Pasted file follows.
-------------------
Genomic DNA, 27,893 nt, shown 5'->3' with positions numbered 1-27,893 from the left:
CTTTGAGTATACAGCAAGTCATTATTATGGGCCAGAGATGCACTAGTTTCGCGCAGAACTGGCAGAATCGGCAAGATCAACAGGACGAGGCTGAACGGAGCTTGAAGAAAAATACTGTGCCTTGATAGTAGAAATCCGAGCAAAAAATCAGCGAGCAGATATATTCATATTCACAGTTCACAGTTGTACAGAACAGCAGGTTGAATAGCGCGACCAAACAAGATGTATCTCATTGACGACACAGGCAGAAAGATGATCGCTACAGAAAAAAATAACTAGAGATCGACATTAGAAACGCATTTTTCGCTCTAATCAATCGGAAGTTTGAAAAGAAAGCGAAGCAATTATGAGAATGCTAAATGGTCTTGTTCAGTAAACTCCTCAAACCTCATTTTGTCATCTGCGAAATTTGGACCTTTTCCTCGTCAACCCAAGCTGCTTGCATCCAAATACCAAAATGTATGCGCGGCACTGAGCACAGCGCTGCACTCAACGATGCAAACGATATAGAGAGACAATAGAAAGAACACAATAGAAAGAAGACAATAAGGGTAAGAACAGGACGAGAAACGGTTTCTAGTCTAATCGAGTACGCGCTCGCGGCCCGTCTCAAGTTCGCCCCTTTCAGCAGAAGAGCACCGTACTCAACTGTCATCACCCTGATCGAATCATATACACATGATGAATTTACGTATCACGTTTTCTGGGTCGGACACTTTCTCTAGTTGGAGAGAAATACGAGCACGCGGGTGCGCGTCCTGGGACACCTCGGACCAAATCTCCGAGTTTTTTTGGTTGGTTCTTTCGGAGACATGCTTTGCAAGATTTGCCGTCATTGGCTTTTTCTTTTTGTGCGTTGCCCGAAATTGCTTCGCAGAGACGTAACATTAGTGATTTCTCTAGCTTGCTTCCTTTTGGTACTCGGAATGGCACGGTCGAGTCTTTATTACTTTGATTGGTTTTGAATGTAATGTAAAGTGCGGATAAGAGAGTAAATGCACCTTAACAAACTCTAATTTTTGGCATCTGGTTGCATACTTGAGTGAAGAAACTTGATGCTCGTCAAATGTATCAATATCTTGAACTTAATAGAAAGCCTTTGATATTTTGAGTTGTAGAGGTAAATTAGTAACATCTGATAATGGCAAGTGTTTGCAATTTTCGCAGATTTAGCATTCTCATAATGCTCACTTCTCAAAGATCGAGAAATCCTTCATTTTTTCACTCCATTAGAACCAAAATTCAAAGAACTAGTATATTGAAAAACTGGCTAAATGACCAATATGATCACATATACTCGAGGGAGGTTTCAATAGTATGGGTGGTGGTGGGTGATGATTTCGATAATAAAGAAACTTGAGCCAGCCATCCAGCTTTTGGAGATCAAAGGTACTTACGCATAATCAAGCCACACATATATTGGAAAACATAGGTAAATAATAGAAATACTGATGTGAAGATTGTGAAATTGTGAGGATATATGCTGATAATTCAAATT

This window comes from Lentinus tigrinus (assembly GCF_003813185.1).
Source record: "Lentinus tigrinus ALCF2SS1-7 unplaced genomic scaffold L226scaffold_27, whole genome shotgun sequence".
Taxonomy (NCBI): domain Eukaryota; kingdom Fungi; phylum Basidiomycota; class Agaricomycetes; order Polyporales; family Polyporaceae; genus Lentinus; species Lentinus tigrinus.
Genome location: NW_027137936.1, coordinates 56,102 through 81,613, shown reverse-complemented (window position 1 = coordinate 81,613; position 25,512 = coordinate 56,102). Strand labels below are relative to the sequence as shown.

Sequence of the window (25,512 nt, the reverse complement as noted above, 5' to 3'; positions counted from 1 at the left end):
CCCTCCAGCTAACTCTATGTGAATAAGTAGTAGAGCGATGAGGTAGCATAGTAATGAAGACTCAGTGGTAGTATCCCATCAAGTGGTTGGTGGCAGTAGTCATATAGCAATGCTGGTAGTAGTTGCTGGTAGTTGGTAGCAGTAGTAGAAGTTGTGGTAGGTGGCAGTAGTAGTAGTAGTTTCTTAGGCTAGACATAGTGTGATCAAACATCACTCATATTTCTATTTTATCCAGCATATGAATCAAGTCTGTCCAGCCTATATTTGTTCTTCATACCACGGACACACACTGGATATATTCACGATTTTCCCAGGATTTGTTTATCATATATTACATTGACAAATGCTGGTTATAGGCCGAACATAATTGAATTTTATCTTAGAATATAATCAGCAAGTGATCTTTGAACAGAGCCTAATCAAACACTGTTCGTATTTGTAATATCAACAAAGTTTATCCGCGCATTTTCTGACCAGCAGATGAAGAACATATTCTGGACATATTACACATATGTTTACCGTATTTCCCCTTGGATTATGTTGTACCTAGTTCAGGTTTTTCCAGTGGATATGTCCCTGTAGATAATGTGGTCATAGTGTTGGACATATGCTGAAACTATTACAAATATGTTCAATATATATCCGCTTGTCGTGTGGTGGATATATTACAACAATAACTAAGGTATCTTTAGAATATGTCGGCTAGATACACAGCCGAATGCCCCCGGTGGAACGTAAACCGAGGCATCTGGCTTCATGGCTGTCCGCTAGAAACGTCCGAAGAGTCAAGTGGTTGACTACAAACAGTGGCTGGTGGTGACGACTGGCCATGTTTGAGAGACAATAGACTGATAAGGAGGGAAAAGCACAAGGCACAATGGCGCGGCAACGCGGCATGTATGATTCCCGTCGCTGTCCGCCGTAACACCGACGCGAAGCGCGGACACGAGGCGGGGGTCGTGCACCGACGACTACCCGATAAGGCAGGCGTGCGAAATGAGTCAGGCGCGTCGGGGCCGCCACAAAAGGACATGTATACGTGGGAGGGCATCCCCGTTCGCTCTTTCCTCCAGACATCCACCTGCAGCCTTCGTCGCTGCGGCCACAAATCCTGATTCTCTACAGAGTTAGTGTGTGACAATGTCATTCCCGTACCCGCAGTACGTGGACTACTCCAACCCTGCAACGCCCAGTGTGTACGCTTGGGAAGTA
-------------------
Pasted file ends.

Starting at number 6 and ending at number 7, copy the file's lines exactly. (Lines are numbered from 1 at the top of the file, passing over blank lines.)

Genome location: NW_027137936.1, coordinates 56,102 through 81,613, shown reverse-complemented (window position 1 = coordinate 81,613; position 25,512 = coordinate 56,102). Strand labels below are relative to the sequence as shown.

Sequence of the window (25,512 nt, the reverse complement as noted above, 5' to 3'; positions counted from 1 at the left end):